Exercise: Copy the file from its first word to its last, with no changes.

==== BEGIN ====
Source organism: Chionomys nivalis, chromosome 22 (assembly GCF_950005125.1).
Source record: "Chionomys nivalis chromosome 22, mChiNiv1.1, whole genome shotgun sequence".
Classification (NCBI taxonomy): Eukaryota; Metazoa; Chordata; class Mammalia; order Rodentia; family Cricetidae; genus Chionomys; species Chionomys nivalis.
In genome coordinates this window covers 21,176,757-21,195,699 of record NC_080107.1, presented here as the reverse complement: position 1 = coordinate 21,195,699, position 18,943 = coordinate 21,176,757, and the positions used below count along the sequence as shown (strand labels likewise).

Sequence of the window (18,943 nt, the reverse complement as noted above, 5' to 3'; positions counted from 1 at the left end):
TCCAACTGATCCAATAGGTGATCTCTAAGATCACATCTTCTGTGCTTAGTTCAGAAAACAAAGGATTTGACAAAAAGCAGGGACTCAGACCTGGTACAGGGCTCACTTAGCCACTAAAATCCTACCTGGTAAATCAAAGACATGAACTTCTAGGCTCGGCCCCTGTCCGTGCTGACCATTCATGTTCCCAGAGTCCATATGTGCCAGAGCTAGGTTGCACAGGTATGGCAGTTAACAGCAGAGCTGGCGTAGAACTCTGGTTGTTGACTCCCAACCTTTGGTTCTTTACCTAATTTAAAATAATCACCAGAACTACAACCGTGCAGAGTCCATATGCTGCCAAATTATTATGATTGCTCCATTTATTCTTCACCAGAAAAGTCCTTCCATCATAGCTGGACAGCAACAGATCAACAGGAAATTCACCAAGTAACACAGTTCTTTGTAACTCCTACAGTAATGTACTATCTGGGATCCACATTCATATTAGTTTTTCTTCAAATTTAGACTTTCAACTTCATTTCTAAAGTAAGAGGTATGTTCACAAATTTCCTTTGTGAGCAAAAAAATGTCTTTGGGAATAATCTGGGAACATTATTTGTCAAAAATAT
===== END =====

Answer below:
Source organism: Chionomys nivalis, chromosome 22 (assembly GCF_950005125.1).
Source record: "Chionomys nivalis chromosome 22, mChiNiv1.1, whole genome shotgun sequence".
Classification (NCBI taxonomy): Eukaryota; Metazoa; Chordata; class Mammalia; order Rodentia; family Cricetidae; genus Chionomys; species Chionomys nivalis.
In genome coordinates this window covers 21,176,757-21,195,699 of record NC_080107.1, presented here as the reverse complement: position 1 = coordinate 21,195,699, position 18,943 = coordinate 21,176,757, and the positions used below count along the sequence as shown (strand labels likewise).

Sequence of the window (18,943 nt, the reverse complement as noted above, 5' to 3'; positions counted from 1 at the left end):
TCCAACTGATCCAATAGGTGATCTCTAAGATCACATCTTCTGTGCTTAGTTCAGAAAACAAAGGATTTGACAAAAAGCAGGGACTCAGACCTGGTACAGGGCTCACTTAGCCACTAAAATCCTACCTGGTAAATCAAAGACATGAACTTCTAGGCTCGGCCCCTGTCCGTGCTGACCATTCATGTTCCCAGAGTCCATATGTGCCAGAGCTAGGTTGCACAGGTATGGCAGTTAACAGCAGAGCTGGCGTAGAACTCTGGTTGTTGACTCCCAACCTTTGGTTCTTTACCTAATTTAAAATAATCACCAGAACTACAACCGTGCAGAGTCCATATGCTGCCAAATTATTATGATTGCTCCATTTATTCTTCACCAGAAAAGTCCTTCCATCATAGCTGGACAGCAACAGATCAACAGGAAATTCACCAAGTAACACAGTTCTTTGTAACTCCTACAGTAATGTACTATCTGGGATCCACATTCATATTAGTTTTTCTTCAAATTTAGACTTTCAACTTCATTTCTAAAGTAAGAGGTATGTTCACAAATTTCCTTTGTGAGCAAAAAAATGTCTTTGGGAATAATCTGGGAACATTATTTGTCAAAAATAT